How is a neck hernia treated?
Not every hernia requires surgery
The neurologist will discuss with you several treatment options, whose nature will depend on the severity of your symptoms and on the neurologist’s findings after the neurological examination. Not every hernia requires surgery. Seventy to eighty percent of all hernias heal of their own accord if you just wait and rest.
Therefore, patients must not rush into surgery. On the other hand, the recovery process may take longer if a patient waits too long before undergoing surgery. Generally speaking, surgeons will wait at least six weeks before operating on a patient (unless there is an indication for emergency surgery), but will want to operate within 6 months of the onset of the pain (if the pain lasts that long).
Indications for surgery
There are two types of indications for surgery:
- Absolute: When a nerve is so severely dysfunctional that it causes paralysis or similar such symptoms. If any pressure is being exerted on the spinal cord, surgery is advisable, too.
- Relative: When an arm is so painful that it is becoming dysfunctional. Since the patient’s complaints are decisive here, it is up to the patient to decide whether or not surgery is required.
Operating on a patient from the front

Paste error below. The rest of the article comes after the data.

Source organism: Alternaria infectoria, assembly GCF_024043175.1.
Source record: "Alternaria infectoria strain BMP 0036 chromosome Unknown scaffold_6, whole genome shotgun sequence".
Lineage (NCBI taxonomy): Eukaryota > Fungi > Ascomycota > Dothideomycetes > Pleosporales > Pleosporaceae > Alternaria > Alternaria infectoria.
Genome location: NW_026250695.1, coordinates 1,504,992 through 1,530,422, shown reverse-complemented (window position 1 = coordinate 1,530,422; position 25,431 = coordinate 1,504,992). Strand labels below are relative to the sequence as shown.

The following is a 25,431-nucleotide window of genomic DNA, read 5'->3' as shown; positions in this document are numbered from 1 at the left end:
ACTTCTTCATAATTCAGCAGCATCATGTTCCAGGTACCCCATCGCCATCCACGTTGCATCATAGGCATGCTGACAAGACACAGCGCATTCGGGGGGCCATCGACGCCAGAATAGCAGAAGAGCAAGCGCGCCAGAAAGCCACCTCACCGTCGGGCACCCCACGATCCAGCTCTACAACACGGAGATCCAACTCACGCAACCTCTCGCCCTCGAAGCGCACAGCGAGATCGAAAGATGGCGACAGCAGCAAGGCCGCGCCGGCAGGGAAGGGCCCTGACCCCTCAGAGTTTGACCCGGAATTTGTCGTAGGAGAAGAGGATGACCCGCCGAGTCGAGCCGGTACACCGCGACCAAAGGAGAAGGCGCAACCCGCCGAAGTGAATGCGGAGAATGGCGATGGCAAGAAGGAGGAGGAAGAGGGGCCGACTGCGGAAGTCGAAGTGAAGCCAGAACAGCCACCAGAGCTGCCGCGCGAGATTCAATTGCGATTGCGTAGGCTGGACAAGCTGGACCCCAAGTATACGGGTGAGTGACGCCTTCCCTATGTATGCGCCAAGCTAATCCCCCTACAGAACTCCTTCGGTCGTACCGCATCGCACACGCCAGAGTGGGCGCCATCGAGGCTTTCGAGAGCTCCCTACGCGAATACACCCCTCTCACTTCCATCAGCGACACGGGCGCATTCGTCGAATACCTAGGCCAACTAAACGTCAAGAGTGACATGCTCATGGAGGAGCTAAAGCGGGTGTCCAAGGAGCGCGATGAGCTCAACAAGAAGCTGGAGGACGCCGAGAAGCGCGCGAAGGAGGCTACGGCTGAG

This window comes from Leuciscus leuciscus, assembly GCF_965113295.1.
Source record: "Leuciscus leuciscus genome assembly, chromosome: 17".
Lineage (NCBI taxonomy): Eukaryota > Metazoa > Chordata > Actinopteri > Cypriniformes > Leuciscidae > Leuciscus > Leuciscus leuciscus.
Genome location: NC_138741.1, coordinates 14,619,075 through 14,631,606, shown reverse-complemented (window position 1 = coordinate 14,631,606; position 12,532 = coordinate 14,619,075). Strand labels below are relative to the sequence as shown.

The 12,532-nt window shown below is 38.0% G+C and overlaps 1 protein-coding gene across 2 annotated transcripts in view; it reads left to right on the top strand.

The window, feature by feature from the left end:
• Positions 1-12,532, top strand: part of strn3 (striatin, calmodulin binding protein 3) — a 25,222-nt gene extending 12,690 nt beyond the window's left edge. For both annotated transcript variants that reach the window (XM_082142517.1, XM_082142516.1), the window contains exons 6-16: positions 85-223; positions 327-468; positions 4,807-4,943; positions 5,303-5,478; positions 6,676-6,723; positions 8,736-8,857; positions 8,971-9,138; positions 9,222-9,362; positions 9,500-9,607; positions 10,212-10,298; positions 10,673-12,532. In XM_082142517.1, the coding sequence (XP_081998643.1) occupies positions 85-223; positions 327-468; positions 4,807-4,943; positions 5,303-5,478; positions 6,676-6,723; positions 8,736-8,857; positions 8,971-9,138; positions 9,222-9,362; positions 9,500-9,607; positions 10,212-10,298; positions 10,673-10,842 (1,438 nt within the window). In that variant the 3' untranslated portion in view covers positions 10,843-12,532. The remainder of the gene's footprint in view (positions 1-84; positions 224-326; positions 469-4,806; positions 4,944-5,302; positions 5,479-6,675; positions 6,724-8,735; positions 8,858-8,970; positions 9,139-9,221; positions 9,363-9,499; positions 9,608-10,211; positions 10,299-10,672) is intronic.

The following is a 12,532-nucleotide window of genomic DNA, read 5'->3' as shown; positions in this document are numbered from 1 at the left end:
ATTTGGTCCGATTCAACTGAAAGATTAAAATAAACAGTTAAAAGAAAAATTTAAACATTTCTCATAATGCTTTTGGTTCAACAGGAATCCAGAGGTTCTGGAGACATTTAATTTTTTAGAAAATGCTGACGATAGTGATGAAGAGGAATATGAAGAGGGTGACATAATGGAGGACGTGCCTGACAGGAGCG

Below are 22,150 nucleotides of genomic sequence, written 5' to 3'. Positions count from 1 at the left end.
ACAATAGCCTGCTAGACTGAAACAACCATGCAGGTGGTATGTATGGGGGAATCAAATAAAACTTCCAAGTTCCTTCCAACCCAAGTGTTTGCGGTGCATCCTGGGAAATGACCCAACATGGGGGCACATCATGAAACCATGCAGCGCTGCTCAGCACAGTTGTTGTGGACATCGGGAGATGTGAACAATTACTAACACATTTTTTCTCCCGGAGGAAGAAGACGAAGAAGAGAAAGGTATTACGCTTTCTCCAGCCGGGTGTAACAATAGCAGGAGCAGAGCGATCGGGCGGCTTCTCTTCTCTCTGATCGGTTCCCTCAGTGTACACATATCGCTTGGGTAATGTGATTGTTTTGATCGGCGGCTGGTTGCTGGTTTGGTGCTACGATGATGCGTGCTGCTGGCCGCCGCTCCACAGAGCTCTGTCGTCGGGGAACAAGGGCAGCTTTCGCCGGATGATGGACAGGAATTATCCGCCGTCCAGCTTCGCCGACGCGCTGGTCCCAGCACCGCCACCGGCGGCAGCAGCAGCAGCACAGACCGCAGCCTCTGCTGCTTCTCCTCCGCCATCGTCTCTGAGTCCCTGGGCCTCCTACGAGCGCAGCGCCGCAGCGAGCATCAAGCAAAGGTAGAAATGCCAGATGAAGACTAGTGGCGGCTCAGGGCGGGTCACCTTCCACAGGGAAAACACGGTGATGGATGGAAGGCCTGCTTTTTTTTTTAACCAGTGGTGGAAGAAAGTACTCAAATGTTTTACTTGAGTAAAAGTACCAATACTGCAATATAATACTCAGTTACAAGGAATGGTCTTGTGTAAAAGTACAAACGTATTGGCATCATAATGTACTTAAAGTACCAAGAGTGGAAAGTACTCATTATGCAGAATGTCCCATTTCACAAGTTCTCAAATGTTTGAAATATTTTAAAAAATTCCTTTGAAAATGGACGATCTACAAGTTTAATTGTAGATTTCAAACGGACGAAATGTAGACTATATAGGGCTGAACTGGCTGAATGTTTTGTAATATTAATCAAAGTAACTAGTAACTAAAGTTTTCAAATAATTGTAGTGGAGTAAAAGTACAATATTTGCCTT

At Bergman Clinics' Back and Neck Centre, neck hernias are generally operated on from the front, as is customary. A small incision is made at the right-hand side of the neck, through which the front of the cervical spine can easily be accessed. The operation involves pushing the trachea and oesophagus a little to the side. It does not matter which is the affected arm, since both sides of the intervertebral disc can be accessed from this point. Once the affected intervertebral disc has been removed and the outgoing nerves have been put to the side, the disc space, which is now empty, can be filled.
This can be done in various ways, using various materials. At Bergman Clinics' Back and Neck Centre, the empty space is filled with a plastic fusion cage that is filled with some kind of cement. This will keep the adjacent vertebrae properly aligned and the nerve canals on each side nice and open. In about a year’s time, the two vertebrae and the cage will grow into a single bone, what with the two vertebrae having fused through the cage. Once the cage has been installed, there will be no need for an additional plate on top of it. The cage will be locked into position and will not move from there.
So what happens when I undergo surgery?
Click the button below for some general information on operations performed by Dr Schröder.